July 07, 2008 —

Earlier this spring, I visited my family in Kansas City, Missouri. My mother lives there, so my daughter and I traveled to visit her for spring break. My two nephews also joined us so they could spend time with us.

The kids love to play in my mom's house. Especially in the bathroom. For the kids, it's wonderful for them to have such a large room, one for them that is filled with possibility and imagination. They had make-believe meetings and went through all of the dresser drawers—the types of things that kids love to explore.

On the second day of my vacation, I was in the bathroom and I saw one of the open drawers filled with many bottles (prescription and over-the-counter, including cough medicine). I immediately recognized the problem. I was most concerned because my mother didn't keep her medicine in the medicine cabinet above the sink. I felt that I needed to do something immediately.

I called the children in to the bathroom and talked with them about how we use these medicines to make us feel better when we are sick and that only an adult should give medicines to them. I talked to them about the difference between drugs you get on the street and the medicines we use for our health. Even though they are young, they were very attentive and even asked questions.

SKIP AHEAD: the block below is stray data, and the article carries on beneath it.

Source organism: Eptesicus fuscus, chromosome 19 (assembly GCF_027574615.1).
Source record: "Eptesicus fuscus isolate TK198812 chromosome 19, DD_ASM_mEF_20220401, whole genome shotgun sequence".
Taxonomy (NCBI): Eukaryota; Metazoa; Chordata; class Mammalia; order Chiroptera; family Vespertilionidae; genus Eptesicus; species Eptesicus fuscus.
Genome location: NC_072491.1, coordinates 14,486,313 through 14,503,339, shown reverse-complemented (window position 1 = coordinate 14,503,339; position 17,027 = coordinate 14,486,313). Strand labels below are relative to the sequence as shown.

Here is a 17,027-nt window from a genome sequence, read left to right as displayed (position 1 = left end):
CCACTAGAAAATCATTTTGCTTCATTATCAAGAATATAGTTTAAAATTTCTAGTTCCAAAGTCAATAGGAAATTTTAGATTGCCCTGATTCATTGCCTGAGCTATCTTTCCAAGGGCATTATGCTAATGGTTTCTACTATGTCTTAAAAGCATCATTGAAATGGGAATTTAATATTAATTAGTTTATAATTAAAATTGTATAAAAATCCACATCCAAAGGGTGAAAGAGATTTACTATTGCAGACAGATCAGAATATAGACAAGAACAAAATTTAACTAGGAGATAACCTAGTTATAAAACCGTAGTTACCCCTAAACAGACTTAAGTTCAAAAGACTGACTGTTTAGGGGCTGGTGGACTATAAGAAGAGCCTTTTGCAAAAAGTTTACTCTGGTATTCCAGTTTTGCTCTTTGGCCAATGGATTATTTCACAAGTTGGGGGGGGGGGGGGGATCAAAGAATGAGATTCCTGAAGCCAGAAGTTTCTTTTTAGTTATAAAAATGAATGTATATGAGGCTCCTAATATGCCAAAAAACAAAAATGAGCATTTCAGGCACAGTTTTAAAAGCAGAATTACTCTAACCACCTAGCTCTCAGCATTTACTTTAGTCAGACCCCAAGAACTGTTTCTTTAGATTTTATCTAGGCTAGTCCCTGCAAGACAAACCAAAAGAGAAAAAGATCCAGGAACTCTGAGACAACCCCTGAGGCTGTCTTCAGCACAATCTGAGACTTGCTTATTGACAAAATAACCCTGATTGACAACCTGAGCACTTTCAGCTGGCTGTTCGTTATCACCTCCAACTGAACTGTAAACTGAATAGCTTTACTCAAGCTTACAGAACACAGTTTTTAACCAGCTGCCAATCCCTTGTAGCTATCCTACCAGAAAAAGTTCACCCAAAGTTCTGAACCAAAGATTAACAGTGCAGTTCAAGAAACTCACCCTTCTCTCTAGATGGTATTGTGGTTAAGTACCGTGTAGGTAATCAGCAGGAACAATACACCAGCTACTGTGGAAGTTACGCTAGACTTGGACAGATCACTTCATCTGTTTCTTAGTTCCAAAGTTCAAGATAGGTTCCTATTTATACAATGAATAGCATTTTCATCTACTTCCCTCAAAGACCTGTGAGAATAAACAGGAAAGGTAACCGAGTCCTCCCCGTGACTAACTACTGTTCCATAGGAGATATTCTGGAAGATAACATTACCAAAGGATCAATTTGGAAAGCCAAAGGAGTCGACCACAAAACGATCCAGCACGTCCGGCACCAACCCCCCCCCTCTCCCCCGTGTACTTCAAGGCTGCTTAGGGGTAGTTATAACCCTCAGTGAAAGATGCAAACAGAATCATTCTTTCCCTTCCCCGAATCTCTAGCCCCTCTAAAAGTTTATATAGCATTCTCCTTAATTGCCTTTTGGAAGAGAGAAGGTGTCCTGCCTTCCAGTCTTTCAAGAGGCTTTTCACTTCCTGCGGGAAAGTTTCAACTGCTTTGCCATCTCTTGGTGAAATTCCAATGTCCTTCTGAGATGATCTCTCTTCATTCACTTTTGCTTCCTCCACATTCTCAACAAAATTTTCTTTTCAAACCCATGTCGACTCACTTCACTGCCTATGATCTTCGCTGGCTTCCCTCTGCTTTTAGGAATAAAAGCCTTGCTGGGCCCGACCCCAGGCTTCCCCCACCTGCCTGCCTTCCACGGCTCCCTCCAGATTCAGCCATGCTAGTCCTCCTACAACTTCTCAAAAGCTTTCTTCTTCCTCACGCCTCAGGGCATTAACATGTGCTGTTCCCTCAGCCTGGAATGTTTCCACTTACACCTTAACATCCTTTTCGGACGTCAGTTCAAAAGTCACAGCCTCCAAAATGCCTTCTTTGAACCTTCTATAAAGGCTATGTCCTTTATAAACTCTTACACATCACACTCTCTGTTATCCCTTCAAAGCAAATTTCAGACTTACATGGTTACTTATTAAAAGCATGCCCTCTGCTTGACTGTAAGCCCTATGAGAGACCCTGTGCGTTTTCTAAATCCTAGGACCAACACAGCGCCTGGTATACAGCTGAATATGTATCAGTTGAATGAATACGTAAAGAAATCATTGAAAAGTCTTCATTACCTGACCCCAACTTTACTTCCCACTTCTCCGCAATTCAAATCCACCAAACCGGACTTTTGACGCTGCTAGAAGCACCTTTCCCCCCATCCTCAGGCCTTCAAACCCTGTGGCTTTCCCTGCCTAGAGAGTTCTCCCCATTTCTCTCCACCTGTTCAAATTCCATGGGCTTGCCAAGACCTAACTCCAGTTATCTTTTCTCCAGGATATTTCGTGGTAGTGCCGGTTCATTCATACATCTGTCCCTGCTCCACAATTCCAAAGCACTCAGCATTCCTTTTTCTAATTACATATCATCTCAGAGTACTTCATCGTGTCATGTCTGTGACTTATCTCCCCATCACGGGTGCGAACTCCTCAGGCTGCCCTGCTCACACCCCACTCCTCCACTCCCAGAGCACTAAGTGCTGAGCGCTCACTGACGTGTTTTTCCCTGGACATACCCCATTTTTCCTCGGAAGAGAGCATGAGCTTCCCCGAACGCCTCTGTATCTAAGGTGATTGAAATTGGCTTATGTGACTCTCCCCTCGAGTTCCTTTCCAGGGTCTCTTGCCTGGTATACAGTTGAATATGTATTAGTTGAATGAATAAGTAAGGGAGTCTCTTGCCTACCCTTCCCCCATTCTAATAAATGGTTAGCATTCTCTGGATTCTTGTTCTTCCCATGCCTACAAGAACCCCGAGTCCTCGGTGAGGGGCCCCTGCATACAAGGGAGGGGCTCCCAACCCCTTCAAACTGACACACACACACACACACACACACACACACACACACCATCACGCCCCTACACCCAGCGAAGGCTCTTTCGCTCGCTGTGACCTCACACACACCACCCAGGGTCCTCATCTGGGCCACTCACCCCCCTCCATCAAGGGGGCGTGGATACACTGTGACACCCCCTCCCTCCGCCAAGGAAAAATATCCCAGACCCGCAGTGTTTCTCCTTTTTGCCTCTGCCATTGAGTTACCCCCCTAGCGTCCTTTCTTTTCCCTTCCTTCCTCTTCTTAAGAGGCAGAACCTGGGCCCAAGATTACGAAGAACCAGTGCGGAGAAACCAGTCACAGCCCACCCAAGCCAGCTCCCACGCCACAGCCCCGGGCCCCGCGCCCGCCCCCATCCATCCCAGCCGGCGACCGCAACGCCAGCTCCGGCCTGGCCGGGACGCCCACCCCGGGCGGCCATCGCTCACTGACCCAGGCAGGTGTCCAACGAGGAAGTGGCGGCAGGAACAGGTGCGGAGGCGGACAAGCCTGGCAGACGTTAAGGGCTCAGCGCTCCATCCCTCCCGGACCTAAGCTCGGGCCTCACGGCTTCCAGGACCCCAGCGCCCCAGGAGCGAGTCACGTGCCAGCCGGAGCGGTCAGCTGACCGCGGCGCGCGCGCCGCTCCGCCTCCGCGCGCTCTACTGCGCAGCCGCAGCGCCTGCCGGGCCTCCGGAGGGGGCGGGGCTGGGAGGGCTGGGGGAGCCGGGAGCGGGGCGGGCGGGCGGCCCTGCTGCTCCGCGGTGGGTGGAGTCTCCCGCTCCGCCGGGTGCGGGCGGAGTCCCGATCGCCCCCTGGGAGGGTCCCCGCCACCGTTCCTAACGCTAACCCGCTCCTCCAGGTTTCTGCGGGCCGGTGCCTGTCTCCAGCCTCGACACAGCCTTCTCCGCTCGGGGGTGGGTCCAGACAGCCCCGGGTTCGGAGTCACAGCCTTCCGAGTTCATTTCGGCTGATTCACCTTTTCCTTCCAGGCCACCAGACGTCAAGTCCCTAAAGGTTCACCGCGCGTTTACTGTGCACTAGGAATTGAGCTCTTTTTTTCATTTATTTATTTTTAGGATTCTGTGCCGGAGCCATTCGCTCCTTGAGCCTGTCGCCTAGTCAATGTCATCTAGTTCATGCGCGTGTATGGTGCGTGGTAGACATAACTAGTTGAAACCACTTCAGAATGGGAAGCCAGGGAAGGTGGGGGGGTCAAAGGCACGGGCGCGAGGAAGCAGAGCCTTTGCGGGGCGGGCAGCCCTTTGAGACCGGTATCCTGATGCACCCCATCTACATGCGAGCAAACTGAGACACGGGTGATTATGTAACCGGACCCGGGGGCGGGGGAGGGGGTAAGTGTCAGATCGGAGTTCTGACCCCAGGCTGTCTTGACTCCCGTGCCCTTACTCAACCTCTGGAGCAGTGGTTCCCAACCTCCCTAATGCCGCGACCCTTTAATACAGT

After talking with the kids, I talked to my mom about the reasons to safeguard medicines. Even though she may feel like her grandkids know better, I wanted to remind her that it is an important task for their safety and hers. Keeping medicine in a safe place, knowing how much she has, and constantly checking her inventory are important steps in protecting her many grandchildren who visit.

The Five Moms campaign has been a blessing to me and other parents who I have talked with. Learning that cough medicine is being abused by teens is still shocking parents—and grandparents, like my mom—all over the country. Remember to keep spreading the word about abuse. You may have already told your friends about our campaign, but make sure you tell your parents, so they are prepared when the grandkids come to visit.

Safety in your home starts with the simple things you can do. Here at Fivemoms.com, you will find many resources and tips on safeguarding the medicines in your home and having conversations with your children. That way, under your roof and out with their friends, you know your children will be safe.